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The top two layers of the epithelia, the layer of skin on the outside of the body, are the stratum corneum and the stratum lucidum. Both of these layers are metabolically inactive, in other words they are dead cells that do not manufacture anything. Since viruses rely on the manufacturing apparatus of their host cell to proliferate, how do viruses infect and penetrate these two layers?

This question pertains only to viruses that infect the body of the host through the epidermis. So, that would include viruses that cause warts, herpes viruses and viruses that infect the respiratory epithelia like cold viruses. If these different kinds of viruses penetrate epidermal defenses in different ways then that would be relevant to the answer.

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    $\begingroup$ This article might provide you some answers. $\endgroup$
    – Domen
    Oct 31, 2021 at 16:26
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    $\begingroup$ Viruses generally can't penetrate the stratum corneum and stratum lucidum - that's (partially) why we evolved tough skin. I could hold some virus in my hand and wouldn't get infected unless I had some sort of break in my skin like a scratch. Our skin is extraordinarily good at protecting us from the huge numbers of potentially pathogenic microbes we encounter on a daily basis. $\endgroup$
    – MattDMo
    Oct 31, 2021 at 21:23
  • $\begingroup$ The viruses cited are typically transmitted directly to blood, e.g., via microcracks during sexual intercourse. In general, viruses cannot infect through the skin, but rather through the mucous membranes in respiratory tract, digestive system or sexual organs. $\endgroup$ Nov 1, 2021 at 10:26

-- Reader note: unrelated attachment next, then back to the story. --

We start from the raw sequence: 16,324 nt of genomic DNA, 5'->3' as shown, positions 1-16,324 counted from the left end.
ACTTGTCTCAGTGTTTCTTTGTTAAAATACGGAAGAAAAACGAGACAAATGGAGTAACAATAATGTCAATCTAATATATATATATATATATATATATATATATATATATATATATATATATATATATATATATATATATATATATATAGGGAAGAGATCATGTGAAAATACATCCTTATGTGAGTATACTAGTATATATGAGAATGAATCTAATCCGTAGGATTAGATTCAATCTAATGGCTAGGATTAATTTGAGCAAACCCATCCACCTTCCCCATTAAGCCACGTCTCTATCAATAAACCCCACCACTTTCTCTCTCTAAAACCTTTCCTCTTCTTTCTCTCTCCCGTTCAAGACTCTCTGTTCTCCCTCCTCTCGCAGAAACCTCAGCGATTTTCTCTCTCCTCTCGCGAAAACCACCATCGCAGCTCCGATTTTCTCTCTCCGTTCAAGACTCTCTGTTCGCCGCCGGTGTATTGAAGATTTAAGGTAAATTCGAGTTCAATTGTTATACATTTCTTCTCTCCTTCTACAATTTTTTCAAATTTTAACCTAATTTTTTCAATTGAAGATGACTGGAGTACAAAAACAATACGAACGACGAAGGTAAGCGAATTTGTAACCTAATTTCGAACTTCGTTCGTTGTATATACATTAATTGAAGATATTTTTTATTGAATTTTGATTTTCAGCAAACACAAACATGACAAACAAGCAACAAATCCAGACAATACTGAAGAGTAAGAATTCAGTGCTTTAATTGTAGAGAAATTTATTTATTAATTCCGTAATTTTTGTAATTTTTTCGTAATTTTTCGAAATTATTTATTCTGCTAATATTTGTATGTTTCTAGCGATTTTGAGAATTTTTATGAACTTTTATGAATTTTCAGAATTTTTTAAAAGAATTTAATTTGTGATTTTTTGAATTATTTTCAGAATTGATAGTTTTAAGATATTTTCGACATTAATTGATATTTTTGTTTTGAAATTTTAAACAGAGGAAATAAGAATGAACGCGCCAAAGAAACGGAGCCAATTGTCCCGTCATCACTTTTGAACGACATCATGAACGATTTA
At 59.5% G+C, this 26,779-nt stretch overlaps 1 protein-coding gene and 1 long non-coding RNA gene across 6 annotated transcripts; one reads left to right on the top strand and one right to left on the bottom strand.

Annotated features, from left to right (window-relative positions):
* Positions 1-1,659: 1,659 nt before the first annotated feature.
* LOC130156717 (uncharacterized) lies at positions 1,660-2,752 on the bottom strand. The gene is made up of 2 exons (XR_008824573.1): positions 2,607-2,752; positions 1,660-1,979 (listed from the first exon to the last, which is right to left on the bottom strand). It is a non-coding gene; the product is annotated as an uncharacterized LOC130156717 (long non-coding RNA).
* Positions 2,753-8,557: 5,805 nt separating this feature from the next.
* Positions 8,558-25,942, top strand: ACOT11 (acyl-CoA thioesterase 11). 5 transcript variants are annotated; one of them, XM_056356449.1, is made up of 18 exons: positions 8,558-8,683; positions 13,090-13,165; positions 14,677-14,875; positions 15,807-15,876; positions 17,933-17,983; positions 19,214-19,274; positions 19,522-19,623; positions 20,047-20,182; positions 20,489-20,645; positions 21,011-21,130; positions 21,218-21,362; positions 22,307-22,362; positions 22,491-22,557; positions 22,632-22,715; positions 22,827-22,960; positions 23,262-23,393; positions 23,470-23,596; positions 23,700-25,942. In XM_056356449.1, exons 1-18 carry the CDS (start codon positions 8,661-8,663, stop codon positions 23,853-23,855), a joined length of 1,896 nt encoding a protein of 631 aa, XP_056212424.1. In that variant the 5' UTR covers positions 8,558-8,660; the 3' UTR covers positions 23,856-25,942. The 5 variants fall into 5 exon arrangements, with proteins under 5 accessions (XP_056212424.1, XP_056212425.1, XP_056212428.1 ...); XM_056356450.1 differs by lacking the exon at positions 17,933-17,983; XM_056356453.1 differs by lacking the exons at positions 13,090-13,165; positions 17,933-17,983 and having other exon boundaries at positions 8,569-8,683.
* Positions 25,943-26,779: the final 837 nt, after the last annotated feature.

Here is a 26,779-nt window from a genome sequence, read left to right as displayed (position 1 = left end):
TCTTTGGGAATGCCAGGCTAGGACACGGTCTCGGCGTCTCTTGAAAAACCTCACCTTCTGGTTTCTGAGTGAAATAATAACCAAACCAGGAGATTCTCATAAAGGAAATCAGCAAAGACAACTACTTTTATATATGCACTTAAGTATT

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Since viruses rely on the manufacturing apparatus of their host cell to proliferate, how do viruses infect and penetrate these two layers [stratum corneum and the stratum lucidum] ?

Who says they do penetrate them?

So, that would include viruses that cause warts, herpes viruses and viruses that infect the respiratory epithelia like cold viruses.

The respiratory epithelium doesn't have a stratum corneum nor a stratum lucidum. There are no "dead cells on top" of that epithelium.

If you're curious how the respiratory epithelium is protected (to some extent) on its outer surface, there are antibodies "lurking" in the mucus that covers the ciliated cells. These antibodies bind their target pathogens sometimes to each other in larger clusters, which in turn enables them to be trapped in the mucus mesh network. (https://erj.ersjournals.com/content/49/1/1601709)

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